Equity traders looking to hedge the Fed higher with call options

(Bloomberg) — Investors are lining up call options as they prepare for the pivotal Federal Reserve decision that is set to dictate the tone for stocks heading into the second half of 2023.

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Options trading on US exchanges sometime last week showed the largest bias toward calls in 14 months, according to data compiled by Bloomberg. Using calls allows investors to pick up the upside if the bull market proves resilient, while remaining defensive as they worry about what the Fed might signal this week about its policy path.

The central bank is expected to stop tightening on Wednesday for the first time in 15 months. The danger, however, is that a resilient economy keeps inflation stubbornly high, prompting officials to pick it up again as soon as next month or keep borrowing costs high for a while longer. That could affect interest rate-sensitive big tech stocks that have been key to the market’s gains.

All of this makes this Fed decision and subsequent comments by Chairman Jerome Powell as crucial as investors’ attitude for the rest of the year. Tuesday’s CPI reading also takes on additional significance, as indicators of subduing inflation could boost equities, including areas such as banks and small businesses that are closely linked to the health of the economy.

“There will always be a wall of anxiety, but historically the stock market sees better times ahead before the economy does,” said Quincy Crosby, chief global strategist at LBL Financial. “If we see more interest in small businesses and financials, that would be a clear indication that investors are feeling more comfortable about the direction the economy is headed.”

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With the S&P 500 hovering around 4,300 — around its peak in the second half of 2022, reached in August — traders are turning to cheap call options. These contracts give the right, but not the obligation, to buy an underlying asset at a specified price within a specified time frame. S&P 500 futures were up 0.2% at 4,356.50 as of 10:16 a.m. in Tokyo Monday.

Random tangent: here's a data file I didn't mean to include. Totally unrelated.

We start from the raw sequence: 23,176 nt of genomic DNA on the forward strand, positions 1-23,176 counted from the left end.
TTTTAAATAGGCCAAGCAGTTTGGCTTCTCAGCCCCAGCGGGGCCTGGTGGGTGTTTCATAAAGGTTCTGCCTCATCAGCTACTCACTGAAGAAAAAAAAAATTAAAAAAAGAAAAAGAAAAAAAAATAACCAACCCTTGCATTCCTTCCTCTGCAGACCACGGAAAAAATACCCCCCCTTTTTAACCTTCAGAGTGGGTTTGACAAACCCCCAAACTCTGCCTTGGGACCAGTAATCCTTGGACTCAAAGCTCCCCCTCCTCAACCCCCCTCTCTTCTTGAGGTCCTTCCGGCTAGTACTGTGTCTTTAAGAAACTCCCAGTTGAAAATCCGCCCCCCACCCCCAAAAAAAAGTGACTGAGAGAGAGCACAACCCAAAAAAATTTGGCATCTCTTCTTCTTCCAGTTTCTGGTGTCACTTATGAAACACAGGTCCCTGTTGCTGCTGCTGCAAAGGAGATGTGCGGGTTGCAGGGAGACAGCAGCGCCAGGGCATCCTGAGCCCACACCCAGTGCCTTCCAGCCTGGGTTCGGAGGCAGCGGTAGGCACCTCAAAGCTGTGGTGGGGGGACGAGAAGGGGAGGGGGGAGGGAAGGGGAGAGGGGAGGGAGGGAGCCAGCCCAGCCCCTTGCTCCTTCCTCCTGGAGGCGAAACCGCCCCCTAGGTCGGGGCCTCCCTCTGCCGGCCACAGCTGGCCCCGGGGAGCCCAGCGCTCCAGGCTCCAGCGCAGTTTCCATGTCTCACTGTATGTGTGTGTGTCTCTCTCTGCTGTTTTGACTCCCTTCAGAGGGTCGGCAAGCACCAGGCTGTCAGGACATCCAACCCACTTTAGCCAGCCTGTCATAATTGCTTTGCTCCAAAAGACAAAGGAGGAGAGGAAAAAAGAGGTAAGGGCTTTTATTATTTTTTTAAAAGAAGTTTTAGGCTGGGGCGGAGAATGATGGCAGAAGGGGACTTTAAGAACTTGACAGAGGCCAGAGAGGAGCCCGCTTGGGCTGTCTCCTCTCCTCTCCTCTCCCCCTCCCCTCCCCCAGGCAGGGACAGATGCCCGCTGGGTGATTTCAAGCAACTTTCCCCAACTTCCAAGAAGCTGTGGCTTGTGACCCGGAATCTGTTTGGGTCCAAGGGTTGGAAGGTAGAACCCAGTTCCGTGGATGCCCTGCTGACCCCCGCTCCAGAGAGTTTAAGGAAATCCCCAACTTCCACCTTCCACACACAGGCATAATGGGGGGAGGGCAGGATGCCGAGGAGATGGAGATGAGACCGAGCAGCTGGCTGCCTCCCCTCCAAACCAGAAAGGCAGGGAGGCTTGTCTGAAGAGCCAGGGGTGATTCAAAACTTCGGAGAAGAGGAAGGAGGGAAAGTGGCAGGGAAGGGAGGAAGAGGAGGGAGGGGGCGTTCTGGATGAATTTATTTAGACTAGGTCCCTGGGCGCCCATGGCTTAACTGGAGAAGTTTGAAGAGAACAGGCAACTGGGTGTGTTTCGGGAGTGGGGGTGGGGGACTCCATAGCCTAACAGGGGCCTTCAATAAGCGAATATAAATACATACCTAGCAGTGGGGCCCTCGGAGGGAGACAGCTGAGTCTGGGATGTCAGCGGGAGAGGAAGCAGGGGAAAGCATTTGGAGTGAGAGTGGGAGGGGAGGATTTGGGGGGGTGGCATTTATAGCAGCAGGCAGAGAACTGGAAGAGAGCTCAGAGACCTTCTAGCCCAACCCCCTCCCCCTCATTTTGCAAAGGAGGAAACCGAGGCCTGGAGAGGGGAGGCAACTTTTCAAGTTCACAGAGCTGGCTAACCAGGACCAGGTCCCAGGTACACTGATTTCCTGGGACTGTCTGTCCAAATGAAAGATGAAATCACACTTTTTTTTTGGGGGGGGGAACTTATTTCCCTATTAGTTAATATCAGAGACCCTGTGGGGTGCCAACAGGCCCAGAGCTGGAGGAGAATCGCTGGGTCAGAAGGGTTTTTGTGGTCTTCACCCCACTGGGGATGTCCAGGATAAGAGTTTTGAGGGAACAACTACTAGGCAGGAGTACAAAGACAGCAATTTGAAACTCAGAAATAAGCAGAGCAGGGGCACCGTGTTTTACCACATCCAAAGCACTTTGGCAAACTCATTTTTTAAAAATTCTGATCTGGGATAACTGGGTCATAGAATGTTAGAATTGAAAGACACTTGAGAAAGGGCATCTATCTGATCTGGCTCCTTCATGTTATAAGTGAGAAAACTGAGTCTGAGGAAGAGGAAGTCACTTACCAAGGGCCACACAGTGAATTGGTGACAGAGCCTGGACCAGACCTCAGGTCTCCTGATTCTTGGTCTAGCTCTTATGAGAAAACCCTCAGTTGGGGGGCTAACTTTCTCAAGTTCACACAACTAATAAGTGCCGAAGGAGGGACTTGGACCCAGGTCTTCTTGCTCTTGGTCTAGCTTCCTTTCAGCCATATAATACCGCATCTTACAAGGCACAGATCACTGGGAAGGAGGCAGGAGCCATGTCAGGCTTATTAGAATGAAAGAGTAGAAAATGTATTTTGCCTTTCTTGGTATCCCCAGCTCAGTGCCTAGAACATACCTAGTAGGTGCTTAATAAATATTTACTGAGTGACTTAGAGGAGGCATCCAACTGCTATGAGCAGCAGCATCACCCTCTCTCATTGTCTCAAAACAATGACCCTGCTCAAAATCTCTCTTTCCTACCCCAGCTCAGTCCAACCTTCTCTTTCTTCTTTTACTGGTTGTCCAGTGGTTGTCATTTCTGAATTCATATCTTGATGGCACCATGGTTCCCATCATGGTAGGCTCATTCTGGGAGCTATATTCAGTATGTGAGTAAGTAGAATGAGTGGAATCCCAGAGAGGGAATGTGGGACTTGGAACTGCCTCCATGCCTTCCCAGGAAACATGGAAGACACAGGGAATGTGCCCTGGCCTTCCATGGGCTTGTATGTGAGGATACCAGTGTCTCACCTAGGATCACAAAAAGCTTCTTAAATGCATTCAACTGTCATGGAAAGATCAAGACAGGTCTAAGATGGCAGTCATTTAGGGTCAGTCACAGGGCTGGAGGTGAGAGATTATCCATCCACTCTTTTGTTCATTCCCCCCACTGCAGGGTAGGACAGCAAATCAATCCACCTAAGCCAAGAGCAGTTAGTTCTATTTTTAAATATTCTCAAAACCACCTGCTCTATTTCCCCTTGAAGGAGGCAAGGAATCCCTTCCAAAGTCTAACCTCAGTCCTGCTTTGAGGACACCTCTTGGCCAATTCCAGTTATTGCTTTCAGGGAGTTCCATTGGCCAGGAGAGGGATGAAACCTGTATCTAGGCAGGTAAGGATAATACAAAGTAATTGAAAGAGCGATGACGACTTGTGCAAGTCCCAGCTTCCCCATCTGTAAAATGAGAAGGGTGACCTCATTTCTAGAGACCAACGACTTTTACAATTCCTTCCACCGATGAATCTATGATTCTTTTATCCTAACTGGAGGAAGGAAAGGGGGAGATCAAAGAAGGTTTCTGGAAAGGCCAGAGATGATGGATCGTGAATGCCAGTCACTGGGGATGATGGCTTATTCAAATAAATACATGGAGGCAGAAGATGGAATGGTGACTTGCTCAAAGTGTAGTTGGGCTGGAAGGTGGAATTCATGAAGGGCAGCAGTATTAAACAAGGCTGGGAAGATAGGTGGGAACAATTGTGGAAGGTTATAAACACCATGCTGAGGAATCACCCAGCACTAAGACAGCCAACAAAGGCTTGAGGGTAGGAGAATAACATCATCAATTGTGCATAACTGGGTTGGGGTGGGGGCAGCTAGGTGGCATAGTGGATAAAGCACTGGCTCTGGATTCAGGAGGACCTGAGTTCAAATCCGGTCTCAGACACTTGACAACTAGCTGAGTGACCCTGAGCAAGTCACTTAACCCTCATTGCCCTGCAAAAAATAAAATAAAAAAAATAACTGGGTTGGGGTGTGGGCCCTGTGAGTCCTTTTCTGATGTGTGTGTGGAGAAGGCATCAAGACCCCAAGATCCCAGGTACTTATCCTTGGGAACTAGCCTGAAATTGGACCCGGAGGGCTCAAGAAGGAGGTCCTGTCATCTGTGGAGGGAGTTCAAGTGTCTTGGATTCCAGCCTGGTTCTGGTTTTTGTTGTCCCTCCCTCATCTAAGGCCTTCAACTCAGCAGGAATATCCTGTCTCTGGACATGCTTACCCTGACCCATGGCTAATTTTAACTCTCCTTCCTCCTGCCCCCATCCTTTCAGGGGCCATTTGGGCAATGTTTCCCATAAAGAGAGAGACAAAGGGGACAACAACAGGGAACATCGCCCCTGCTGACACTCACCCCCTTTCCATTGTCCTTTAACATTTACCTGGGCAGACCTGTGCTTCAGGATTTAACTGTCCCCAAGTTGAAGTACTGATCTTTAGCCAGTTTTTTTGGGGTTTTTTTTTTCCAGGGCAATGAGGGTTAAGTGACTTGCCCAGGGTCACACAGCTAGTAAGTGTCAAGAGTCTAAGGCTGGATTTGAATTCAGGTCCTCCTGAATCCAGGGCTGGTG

They’re likely doing this while selling the underlying security at the same time, according to Brian Donlin, head of equity derivatives strategy at Stifel Nicolaus & Co., which saves money while allowing them to profit from the rally.

People are “reducing risk in the portfolio while maintaining an upside target,” Donlin said via email. “Calls are cheaper, and part of the risk.”

This approach, known as stock replacement trading, has contributed to a hack in the volume of call options, which at one point last week accounted for 60% of all put and call volume traded on US exchanges on everything from individual stocks to gauge indexes. That was the most since April of last year, according to data compiled by Bloomberg. Options trading allows investors to get on any upside while remaining somewhat defensive, since it is cheaper to dump calls than stocks if the strength wears off.

The move to reduce risk in portfolios while maintaining target exposure to equities is easy to understand with concern that the S&P 500’s 20% advance from its October low — meeting the definition of a bull market — could leave the metric stretched too far.

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At least one trader seems to be preparing for wild swings ahead. On Thursday, an investor bought about 100,000 call options on the VIX index, and will top 23 by mid-July. The main measure of fear on Wall Street has not been this high since March, and closed below 14 on Friday.

There is an argument that factors specific to individual stocks have had more influence recently, outweighing macroeconomic concerns. The key piece of evidence is that a measure of expected correlation among S&P 500 companies fell last week three months from now to a level last seen in 2018. Usually when economic concerns are the main driver, stocks become more correlated, not less.

This could be good news for investors worried that a handful of big tech leaders are fueling the bulk of the S&P 500’s recent gains. Cyclical groups such as energy and materials broke out this month to outpace gains in tech, which bodes well for bulls looking to expand higher.

“There’s a lot of optimism that we’re getting away from the bull market that’s been dominated by six or seven huge companies,” said Steve Sosnick, chief strategist at Interactive Brokers. “A broader rise is a stronger rise.”

(Updates to show higher US index futures in sixth paragraph).

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